4.5 — 6 ratings — 1 review
No human being had ever landed on the hidden planet of Arisia. A mysterious barrier, hanging unseen in space, turned back all ships. Then the word came to Earth, inexplicably but compellingly: GO TO ARISIA! Virgil Samms, founder of the Galactic Patrol, went - and came back with the Lens, the strange device that gave its wearer powers no man had ever possessed before. Samms knew that the price of this power would be high. But even he had no idea of the ultimate cost - nor of the strange destiny that awaited the First Lensman… First Lensman is the second self-contained novel in E. E. ‘Doc’ Smith’s epic Lensman series, one of the all-time classics of adventurous, galaxy-spanning science fiction.
387 pages, with a reading time of ~6.0 hours (96,894 words), and first published in 1950. This DRM-Free edition published by epubBooks, 2017.
A really good rollicking read, I first read this book when i was about 12 and now at 62 want to read it again.
my 8 yr old grandson likes sci fi and loves the John Carter series so I hope he likes this one as well
john stevenson Oct 10, 2015
The visitor, making his way unobserved through the crowded main laboratory of The Hill, stepped up to within six feet of the back of a big Norwegian seated at an electrono-optical bench. Drawing an automatic pistol, he shot the apparently unsuspecting scientist seven times, as fast as he could pull the trigger; twice through the brain, five times, closely spaced, through the spine.
“Ah, Gharlane of Eddore, I have been expecting you to look me up. Sit down.” Blonde, blue-eyed Dr. Nels Bergenholm, completely undisturbed by the passage of the stream of bullets through his head and body, turned and waved one huge hand at a stool beside his own.
“But those were not ordinary projectiles!” the visitor protested. Neither person–or rather, entity–was in the least surprised that no one else had paid any attention to what had happened, but it was clear that the one was taken aback by the failure of his murderous attack. “They should have volatilized that form of flesh–should at least have blown you back to Arisia, where you belong.”
“Ordinary or extraordinary, what matter? As you, in the guise of Gray Roger, told Conway Costigan a short time since, ‘I permitted that, as a demonstration of futility.’ Know, Gharlane, once and for all, that you will no longer be allowed to act directly against any adherent of Civilization, wherever situate. We of Arisia will not interfere in person with your proposed conquest of the two galaxies as you have planned it, since the stresses and conflicts involved are necessary–and, I may add, sufficient–to produce the Civilization which must and shall come into being. Therefore, neither will you, or any other Eddorian, so interfere. You will go back to Eddore and you will stay there.”
“Think you so?” Gharlane sneered. “You, who have been so afraid of us for over two thousand million Tellurian years that you dared not let us even learn of you? So afraid of us that you dared not take any action to avert the destruction of any one of your budding Civilizations upon any one of the worlds of either galaxy? So afraid that you dare not, even now, meet me mind to mind, but insist upon the use of this slow and unsatisfactory oral communication between us?”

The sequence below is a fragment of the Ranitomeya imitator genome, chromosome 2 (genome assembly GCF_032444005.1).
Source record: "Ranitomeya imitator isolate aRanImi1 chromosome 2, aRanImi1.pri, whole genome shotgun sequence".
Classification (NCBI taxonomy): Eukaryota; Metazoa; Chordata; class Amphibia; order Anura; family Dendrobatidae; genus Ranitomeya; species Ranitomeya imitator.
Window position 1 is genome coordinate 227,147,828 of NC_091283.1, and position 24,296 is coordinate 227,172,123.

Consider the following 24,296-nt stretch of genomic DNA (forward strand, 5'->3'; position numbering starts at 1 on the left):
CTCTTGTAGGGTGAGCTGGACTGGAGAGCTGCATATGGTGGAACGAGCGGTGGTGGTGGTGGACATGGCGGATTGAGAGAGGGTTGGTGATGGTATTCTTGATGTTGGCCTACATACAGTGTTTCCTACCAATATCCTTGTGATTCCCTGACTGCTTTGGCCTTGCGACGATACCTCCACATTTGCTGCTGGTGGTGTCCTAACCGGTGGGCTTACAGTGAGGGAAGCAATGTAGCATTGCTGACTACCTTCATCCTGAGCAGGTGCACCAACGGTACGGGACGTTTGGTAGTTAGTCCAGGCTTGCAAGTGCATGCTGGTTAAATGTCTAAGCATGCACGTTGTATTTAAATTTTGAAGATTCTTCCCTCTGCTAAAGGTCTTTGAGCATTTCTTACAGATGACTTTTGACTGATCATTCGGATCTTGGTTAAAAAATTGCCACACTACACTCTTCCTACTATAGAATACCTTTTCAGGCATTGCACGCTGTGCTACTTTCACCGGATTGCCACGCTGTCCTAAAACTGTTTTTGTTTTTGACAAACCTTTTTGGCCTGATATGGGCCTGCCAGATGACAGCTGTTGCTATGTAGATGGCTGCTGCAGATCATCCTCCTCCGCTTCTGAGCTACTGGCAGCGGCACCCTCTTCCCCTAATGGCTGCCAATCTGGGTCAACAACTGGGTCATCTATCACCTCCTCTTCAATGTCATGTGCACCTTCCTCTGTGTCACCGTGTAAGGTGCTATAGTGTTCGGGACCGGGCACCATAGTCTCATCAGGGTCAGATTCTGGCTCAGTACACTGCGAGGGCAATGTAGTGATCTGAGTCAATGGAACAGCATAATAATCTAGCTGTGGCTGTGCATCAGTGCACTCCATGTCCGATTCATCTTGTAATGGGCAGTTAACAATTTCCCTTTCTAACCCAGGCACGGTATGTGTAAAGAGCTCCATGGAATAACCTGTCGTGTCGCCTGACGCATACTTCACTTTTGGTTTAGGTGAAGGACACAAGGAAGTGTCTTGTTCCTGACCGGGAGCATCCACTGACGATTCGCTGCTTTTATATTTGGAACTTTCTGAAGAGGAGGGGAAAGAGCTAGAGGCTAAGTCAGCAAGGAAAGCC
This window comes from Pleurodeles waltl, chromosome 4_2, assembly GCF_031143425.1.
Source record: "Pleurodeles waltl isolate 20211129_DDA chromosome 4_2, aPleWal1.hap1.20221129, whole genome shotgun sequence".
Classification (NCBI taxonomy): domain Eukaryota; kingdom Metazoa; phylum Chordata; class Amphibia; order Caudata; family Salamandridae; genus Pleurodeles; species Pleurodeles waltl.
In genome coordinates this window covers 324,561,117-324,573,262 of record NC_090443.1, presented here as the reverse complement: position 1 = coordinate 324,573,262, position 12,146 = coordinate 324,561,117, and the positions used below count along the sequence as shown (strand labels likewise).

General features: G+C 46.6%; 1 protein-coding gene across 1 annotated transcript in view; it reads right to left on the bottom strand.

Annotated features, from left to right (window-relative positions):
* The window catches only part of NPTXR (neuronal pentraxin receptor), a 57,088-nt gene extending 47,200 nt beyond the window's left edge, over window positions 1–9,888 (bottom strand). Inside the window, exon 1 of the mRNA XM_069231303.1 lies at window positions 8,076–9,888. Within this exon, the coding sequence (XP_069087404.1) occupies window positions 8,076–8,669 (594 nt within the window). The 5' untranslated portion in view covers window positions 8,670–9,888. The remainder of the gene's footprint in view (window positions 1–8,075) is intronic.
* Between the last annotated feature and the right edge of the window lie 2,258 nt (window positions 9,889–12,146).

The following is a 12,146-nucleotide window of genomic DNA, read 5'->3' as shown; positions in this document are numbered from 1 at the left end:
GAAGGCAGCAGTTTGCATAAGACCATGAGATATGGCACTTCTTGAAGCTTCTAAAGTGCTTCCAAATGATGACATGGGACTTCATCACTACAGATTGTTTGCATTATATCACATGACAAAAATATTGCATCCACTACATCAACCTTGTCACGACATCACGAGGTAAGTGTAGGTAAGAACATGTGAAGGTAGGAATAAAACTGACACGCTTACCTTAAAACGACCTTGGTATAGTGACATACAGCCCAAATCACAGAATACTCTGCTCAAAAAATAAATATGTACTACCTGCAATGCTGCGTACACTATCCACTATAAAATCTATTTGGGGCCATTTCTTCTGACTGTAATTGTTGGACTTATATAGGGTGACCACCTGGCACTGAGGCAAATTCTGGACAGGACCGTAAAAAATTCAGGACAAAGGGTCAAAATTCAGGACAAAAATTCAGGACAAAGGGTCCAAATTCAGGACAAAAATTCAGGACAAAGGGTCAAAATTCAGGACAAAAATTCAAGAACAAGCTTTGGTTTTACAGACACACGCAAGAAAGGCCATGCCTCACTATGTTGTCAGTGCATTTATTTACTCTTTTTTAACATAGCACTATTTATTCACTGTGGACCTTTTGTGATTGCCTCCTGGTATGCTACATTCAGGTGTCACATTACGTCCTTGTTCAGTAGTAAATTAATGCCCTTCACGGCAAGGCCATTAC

“Either your thinking is loose, confused, and turbid, which I do not believe to be the case, or you are trying to lull me into believing that you are stupid.” Bergenholm’s voice was calm, unmoved. “I do not think that you will go back to Eddore; I know it. You, too, as soon as you have become informed upon certain matters, will know it. You protest against the use of spoken language because it is, as you know, the easiest, simplest, and surest way of preventing you from securing any iota of the knowledge for which you are so desperately searching. As to a meeting of our two minds, they met fully just before you, operating as Gray Roger, remembered that which your entire race forgot long ago. As a consequence of that meeting I so learned every line and vibration of your life pattern as to be able to greet you by your symbol, Gharlane of Eddore, whereas you know nothing of me save that I am an Arisian, a fact which has been obvious from the first.”
In an attempt to create a diversion, Gharlane released the zone of compulsion which he had been holding; but the Arisian took it over so smoothly that no human being within range was conscious of any change.
“It is true that for many cycles of time we concealed our existence from you,” Bergenholm went on without a break. “Since the reason for that concealment will still further confuse you, I will tell you what it was. Had you Eddorians learned of us sooner you might have been able to forge a weapon of power sufficient to prevent the accomplishment of an end which is now certain.
“It is true that your operations as Lo Sung of Uighar were not constrained. As Mithridates of Pontus–as Sulla, Marius, and Nero of Rome–as Hannibal of Carthage–as those self-effacing wights Alcixerxes of Greece and Menocoptes of Egypt–as Genghis Khan and Attila and the Kaiser and Mussolini and Hitler and the Tyrant of Asia–you were allowed to do as you pleased. Similar activities upon Rigel Four, Velantia, Palain Seven, and elsewhere were also allowed to proceed without effective opposition. With the appearance of Virgil Samms, however, the time arrived to put an end to your customary pernicious, obstructive, and destructive activities. I therefore interposed a barrier between you and those who would otherwise be completely defenseless against you.”
“But why now? Why not thousands of cycles ago? And why Virgil Samms?”